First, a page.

As Nakamura stood in her kitchen watching her neighbour, everything flashed whiter than any white she had ever seen. She did not notice what happened to the man next door; the reflex of a mother set her in motion toward her children. She had taken a single step (the house was 1,350 yards, or three-quarters of a mile, from the centre of the explosion) when something picked her up and she seemed to fly into the next room over the raised sleeping platform, pursued by parts of her house.
Timbers fell around her as she landed, and a shower of tiles pummeled her; everything became dark, for she was buried. The debris did not cover her deeply. She rose up and freed herself. She heard a child cry, “Mother, help me!” and saw Myeko, the five-year-old, buried up to her breast and unable to move. As Nakamura started frantically to claw her way toward the child, she could see or hear nothing of her other children…
From the mound, Reverend Tanimoto saw an astonishing panorama. Not just a patch of Koi, as he had expected, but as much of Hiroshima as he could see through the clouded air was giving off a thick, dreadful miasma. Clumps of smoke, near and far, had begun to push up through the general dust. He wondered how such extensive damage could have been dealt out of a silent sky; even a few planes far up would have been audible.
Houses nearby were burning, and when huge drops of water the size of marbles began to fall, he half-thought that they must be coming from the hoses of firemen fighting the blazes. (They were actually drops of condensed moisture falling from the turbulent tower of dust, heat and fission fragments that had already risen miles into the sky above Hiroshima.) Reverend Tanimoto thought of his wife and baby, his church, his home, his parishioners, all of them down in that awful murk. Once more he began to run in fear—toward the city.
Hatsuyo Nakamura, the tailor’s widow, having struggled up from under the ruins of her house after the explosion, and seeing Myeko, the youngest of her three children, buried breast-deep and unable to move, crawled across the debris, hauled at timbers and flung tiles aside, in a hurried effort to free the child. Then, from what seemed to be caverns far below, she heard two small voices crying, “Tasukete! Tasukete! Help! Help!”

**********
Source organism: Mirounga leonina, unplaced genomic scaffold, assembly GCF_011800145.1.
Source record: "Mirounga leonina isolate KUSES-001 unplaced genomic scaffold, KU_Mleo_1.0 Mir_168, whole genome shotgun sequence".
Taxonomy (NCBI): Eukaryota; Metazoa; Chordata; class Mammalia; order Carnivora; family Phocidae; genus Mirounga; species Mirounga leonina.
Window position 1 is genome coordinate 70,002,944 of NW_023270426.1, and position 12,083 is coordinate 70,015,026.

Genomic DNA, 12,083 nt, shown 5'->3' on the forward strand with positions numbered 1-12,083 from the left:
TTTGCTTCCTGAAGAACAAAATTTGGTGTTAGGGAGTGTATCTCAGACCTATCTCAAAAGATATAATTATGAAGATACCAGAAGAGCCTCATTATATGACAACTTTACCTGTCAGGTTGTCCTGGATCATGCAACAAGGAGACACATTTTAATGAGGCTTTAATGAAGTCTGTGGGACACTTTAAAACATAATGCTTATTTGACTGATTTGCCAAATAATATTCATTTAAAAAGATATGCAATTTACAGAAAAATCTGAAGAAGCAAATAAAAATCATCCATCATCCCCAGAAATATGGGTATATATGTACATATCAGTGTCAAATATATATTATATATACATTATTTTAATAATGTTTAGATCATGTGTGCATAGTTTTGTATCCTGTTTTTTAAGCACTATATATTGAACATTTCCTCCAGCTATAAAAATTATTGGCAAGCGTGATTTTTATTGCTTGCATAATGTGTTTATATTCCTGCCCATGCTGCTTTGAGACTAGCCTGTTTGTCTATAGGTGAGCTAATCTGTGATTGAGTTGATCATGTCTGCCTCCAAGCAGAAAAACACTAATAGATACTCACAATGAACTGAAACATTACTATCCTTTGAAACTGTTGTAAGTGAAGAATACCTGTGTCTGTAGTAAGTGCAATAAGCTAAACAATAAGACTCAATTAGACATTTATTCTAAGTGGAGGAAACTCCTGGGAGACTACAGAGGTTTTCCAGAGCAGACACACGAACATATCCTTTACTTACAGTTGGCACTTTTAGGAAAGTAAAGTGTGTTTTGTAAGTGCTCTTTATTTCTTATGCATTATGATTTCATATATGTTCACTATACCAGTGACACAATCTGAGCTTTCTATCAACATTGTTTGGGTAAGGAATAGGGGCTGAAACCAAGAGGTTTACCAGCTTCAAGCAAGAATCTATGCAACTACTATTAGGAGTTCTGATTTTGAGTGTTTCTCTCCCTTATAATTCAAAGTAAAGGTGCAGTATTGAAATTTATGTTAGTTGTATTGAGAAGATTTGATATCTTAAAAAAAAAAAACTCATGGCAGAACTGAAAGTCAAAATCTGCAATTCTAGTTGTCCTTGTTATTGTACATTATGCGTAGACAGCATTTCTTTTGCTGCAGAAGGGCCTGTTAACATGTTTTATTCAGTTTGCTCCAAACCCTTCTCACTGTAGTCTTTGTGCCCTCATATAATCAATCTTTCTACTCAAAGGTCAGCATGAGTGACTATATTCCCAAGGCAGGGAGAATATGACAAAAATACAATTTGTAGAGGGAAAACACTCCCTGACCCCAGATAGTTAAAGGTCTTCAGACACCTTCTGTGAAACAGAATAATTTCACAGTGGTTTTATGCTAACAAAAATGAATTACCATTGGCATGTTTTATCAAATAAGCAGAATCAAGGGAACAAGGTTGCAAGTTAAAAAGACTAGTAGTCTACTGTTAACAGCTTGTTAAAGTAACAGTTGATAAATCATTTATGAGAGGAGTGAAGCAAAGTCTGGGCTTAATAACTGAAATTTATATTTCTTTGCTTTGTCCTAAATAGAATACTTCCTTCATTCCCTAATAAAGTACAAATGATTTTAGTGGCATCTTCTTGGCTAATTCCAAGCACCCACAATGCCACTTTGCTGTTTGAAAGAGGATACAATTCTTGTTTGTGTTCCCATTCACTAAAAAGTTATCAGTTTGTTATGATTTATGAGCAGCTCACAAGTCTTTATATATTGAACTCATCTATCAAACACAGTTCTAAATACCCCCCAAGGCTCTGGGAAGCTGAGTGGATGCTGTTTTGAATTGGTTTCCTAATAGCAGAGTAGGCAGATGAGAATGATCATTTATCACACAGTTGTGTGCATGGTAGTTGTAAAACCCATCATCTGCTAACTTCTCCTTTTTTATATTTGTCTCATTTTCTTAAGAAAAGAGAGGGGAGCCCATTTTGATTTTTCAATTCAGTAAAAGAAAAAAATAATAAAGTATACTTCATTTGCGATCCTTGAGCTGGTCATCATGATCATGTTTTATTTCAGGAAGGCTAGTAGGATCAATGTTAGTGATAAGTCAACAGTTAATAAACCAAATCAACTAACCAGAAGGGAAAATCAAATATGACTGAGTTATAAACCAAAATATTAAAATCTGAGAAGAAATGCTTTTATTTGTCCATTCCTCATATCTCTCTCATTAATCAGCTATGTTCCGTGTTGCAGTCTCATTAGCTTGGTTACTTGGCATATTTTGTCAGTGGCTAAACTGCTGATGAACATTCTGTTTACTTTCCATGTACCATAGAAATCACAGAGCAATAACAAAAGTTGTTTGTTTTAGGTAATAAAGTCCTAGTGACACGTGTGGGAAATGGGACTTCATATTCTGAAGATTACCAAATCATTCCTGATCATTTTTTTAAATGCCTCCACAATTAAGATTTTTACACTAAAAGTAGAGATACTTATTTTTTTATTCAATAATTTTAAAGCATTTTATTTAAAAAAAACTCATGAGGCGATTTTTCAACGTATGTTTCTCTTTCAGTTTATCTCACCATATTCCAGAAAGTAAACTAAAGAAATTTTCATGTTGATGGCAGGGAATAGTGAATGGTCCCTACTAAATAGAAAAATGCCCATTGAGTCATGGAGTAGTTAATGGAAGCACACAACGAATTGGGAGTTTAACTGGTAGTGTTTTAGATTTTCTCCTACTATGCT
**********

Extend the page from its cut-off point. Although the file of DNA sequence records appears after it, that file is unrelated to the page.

She called the names of her 10-year-old son and eight-year-old daughter: “Toshio! Yaeko!” The voices from below answered.
Nakamura abandoned Myeko, who at least could breathe, and in a frenzy made the wreckage fly above the crying voices. The children had been sleeping nearly 10 feet apart, but now their voices seemed to come from the same place. Toshio, the boy, apparently had some freedom to move, because she could feel him undermining the pile of wood and tiles as she worked from above. At last she saw his head, and she hastily pulled him out by it. A mosquito net was wound intricately, as if it had been carefully wrapped, around his feet. He said he had been blown right across the room and had been on top of his sister Yaeko under the wreckage. She now said, from underneath, that she could not move, because there was something on her legs. With a bit more digging, Nakamura cleared a hole above the child and began to pull her arm. “Itai! It hurts!” Yaeko cried. Nakamura shouted, “There’s no time now to say whether it hurts or not,” and yanked her whimpering daughter up. Then she freed Myeko. The children were filthy and bruised, but none of them had a single cut or scratch.
Nakamura took the children out into the street. They had nothing on but underpants, and, although the day was very hot, she worried rather confusedly about their being cold, so she went back into the wreckage and burrowed underneath and found a bundle of clothes she had packed for an emergency, and she dressed them in pants, blouses, shoes, padded cotton air-raid helmets called bokuzuki, and even, irrationally, overcoats. The children were silent, except for the five-year-old, Myeko, who kept asking questions: “Why is it night already? Why did our house fall down? What happened?”
Nakamura, who did not know what had happened, looked around and saw through the darkness that all the houses in her neighborhood had collapsed. The house next door, which its owner had been tearing down to make way for a fire lane, was now very thoroughly, if crudely, torn down; its owner, who had been sacrificing his home for the community’s safety, lay dead…
After crossing Koi Bridge and Kannon Bridge, having run the whole way, Reverend Tanimoto saw, as he approached the centre, that all the houses had been crushed and many were afire. So impressed was he by this time by the extent of the damage that he ran north two miles to Gion, a suburb in the foothills. At Gion, he bore toward the right bank of the main river, the Ota, and ran down it until he reached fire again. Near a large Shinto shrine, he came to more fire, and as he turned left to get around it, he met, by incredible luck, his wife. She was carrying their infant daughter. Reverend Tanimoto was now so emotionally worn out that nothing could surprise him. He did not embrace his wife; he simply said, “Oh, you are safe.” She told him that she had been buried under the parsonage with the baby in her arms. The wreckage had pressed down on her, and the baby had cried. She saw a chink of light and, by reaching up with a hand, she worked the hole bigger, bit by bit. After about half an hour, she heard the crackling noise of wood burning. At last, the opening was big enough for her to push the baby out, and afterward she crawled out herself. She said she was now going out to Ushida. Tanimoto said he wanted to see his church and take care of the people of his neighborhood association. They parted as casually—as bewildered—as they had met.